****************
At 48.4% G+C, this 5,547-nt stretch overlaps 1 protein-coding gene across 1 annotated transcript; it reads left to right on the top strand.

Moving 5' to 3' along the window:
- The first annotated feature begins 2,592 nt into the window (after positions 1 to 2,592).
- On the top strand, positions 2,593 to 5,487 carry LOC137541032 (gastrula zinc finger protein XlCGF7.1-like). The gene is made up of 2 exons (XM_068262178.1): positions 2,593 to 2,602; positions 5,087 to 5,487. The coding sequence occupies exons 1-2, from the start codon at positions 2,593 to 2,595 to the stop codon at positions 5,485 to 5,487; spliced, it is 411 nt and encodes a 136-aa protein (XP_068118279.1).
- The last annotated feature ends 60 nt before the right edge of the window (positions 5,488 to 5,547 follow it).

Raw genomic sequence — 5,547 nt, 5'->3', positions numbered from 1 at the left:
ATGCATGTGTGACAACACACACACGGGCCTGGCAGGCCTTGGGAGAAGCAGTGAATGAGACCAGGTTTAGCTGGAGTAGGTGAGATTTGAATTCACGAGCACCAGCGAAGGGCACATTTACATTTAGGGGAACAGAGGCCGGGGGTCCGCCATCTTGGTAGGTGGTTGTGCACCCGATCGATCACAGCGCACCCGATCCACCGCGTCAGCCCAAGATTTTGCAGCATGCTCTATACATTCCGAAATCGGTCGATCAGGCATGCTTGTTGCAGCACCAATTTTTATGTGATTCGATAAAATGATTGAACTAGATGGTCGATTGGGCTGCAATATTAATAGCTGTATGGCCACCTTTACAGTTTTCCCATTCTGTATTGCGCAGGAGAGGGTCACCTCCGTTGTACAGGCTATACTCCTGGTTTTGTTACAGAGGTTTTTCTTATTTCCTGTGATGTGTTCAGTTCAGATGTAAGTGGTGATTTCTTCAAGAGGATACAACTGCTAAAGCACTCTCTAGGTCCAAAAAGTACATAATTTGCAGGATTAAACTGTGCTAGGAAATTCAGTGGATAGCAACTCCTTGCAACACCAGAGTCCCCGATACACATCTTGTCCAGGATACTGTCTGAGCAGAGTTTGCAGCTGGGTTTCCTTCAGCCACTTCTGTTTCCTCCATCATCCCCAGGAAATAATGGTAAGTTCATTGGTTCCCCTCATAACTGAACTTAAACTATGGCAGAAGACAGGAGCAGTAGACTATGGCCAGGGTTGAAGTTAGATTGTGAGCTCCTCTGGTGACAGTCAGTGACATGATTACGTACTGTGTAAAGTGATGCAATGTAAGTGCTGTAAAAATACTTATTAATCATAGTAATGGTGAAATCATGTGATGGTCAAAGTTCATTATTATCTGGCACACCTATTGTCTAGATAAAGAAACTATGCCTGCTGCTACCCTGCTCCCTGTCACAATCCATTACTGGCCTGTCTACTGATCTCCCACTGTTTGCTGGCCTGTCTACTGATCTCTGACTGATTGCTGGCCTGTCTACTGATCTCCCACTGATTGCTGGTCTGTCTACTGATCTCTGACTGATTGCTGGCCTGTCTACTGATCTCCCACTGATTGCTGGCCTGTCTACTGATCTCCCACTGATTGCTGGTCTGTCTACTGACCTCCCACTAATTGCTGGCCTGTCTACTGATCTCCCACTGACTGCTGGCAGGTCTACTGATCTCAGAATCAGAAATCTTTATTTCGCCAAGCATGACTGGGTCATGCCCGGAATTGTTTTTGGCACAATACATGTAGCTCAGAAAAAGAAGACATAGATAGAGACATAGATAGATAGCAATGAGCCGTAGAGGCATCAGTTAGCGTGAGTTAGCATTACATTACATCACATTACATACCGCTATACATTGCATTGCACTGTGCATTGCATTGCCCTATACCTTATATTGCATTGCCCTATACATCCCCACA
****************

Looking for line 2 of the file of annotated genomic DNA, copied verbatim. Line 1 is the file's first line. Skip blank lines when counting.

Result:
Moving 5' to 3' along the window: